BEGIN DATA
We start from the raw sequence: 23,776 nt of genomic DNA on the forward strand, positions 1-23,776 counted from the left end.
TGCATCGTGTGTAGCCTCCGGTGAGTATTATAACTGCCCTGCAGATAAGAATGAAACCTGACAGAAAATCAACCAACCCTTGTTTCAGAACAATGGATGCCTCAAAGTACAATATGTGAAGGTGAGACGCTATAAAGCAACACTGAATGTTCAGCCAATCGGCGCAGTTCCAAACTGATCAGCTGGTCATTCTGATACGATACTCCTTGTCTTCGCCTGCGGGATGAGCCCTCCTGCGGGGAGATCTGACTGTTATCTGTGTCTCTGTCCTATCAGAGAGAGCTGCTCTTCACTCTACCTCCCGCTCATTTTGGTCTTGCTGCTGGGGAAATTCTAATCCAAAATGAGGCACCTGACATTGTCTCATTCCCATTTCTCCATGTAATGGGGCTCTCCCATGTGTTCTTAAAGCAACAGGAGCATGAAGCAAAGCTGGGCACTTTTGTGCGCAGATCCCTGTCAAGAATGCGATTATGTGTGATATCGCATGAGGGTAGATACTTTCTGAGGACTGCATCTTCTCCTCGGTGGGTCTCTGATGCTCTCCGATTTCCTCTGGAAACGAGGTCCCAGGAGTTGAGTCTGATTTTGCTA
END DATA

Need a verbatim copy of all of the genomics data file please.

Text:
We start from the raw sequence: 23,776 nt of genomic DNA on the forward strand, positions 1-23,776 counted from the left end.
TGCATCGTGTGTAGCCTCCGGTGAGTATTATAACTGCCCTGCAGATAAGAATGAAACCTGACAGAAAATCAACCAACCCTTGTTTCAGAACAATGGATGCCTCAAAGTACAATATGTGAAGGTGAGACGCTATAAAGCAACACTGAATGTTCAGCCAATCGGCGCAGTTCCAAACTGATCAGCTGGTCATTCTGATACGATACTCCTTGTCTTCGCCTGCGGGATGAGCCCTCCTGCGGGGAGATCTGACTGTTATCTGTGTCTCTGTCCTATCAGAGAGAGCTGCTCTTCACTCTACCTCCCGCTCATTTTGGTCTTGCTGCTGGGGAAATTCTAATCCAAAATGAGGCACCTGACATTGTCTCATTCCCATTTCTCCATGTAATGGGGCTCTCCCATGTGTTCTTAAAGCAACAGGAGCATGAAGCAAAGCTGGGCACTTTTGTGCGCAGATCCCTGTCAAGAATGCGATTATGTGTGATATCGCATGAGGGTAGATACTTTCTGAGGACTGCATCTTCTCCTCGGTGGGTCTCTGATGCTCTCCGATTTCCTCTGGAAACGAGGTCCCAGGAGTTGAGTCTGATTTTGCTA